Monday, September 11, 2006

I remember...

Five years ago: We had just bought the house. We'd only been in it about 10 days. The only thing working was the TV.

I was in a temporary classroom, because mine had suffered some damage from a recent storm. My students came into second block saying that an airplane had crashed into the World Trade Centers in New York. I turned on the TV in my room and we watched the footage over and over, wondering what was going on. After about 30 minutes, the principal had the cable shut off. She didn't want the students to freak out. Our school is minutes from a major military base. They do a lot of basic training. We had a lot of military families nearby. This could be affecting some of the students, we just didn't know.

When I had a break, I called hubs. He was working for a data access company at the time. He drove around the state doing checks on properties and such. I didn't know where he would be. I didn't know if those people, who were capable of such horror, would decide that South Carolina looked like a prime target as well. I wanted to know that he was safe.

I was coaching cheerleading at the time, and we still held practice that afternoon. One of the girls didn't come, her parents wanted her at home where they knew it was safe. I wanted thought things should be as "normal" as possible for the girls. We didn't do much cheering that day. Or in the days that followed. There was no game that Friday. It was called off, in honor of those who had lost their lives.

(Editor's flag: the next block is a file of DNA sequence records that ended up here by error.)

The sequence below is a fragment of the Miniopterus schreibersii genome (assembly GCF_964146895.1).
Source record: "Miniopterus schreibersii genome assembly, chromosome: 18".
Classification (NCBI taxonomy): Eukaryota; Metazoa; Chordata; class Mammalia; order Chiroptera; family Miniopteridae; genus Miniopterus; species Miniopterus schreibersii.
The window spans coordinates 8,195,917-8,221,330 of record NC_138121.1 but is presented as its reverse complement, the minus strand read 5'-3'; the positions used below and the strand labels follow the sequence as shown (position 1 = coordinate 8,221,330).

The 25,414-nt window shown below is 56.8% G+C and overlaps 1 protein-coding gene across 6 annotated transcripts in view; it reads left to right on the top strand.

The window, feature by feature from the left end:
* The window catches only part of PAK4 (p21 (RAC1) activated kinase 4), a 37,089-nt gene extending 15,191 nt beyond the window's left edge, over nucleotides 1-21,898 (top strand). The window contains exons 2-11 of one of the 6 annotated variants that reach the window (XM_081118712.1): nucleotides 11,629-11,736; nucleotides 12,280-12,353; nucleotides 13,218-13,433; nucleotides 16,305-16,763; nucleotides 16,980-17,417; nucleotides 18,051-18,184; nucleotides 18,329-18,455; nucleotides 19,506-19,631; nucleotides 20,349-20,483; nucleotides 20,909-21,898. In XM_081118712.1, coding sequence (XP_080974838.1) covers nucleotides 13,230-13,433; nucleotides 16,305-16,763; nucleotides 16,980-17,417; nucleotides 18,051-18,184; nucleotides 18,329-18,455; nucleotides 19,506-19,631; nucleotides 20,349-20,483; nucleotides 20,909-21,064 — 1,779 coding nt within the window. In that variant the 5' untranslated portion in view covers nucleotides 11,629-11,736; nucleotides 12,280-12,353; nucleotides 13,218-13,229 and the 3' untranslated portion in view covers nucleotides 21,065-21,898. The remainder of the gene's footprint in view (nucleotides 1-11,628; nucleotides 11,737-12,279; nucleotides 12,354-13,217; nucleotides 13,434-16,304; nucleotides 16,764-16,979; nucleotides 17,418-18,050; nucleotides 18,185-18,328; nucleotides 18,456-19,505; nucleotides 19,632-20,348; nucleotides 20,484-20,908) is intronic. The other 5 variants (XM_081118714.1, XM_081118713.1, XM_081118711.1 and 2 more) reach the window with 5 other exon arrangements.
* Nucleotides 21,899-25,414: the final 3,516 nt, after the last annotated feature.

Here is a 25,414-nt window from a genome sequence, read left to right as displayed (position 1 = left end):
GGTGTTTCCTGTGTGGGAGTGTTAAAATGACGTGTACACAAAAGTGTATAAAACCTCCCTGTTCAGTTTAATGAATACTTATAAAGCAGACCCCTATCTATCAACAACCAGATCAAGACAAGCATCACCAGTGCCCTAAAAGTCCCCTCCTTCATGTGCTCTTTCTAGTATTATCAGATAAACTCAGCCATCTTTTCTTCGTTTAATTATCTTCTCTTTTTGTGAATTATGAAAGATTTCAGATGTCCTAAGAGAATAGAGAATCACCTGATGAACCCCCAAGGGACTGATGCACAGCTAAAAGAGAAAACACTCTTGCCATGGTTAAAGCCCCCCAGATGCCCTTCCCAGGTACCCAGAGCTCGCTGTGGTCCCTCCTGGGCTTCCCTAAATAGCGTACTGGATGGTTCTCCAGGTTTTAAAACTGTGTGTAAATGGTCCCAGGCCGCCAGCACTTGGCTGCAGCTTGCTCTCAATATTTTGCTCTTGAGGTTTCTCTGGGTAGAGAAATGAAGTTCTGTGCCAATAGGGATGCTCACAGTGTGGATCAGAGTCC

When I went home that night, I spent the evening in front of the TV, trying to get the whole story. I couldn't believe my eyes. People jumped out of those buildings, anything to escape the horror within. Another plane had hit the Pentagon. My uncle lives in DC. Was he okay? Then the news about the brave souls on board Flight 93. Fight the terrorists? Wow.

The whole day, and the days that followed, were surreal. It just didn't seem possible that such things could happen here. In the US. That Sunday, our church was filled to capacity. I've never since seen that many folks at a Sunday service. But it seemed like everyone was there, looking for answers that no one had. Not even Pastor Barrett, who always seemed to know everything. Today, five years later, we still don't have the answers. We may never know why. But we remember the lives that were lost that day, and we honor their memory.

God bless America.

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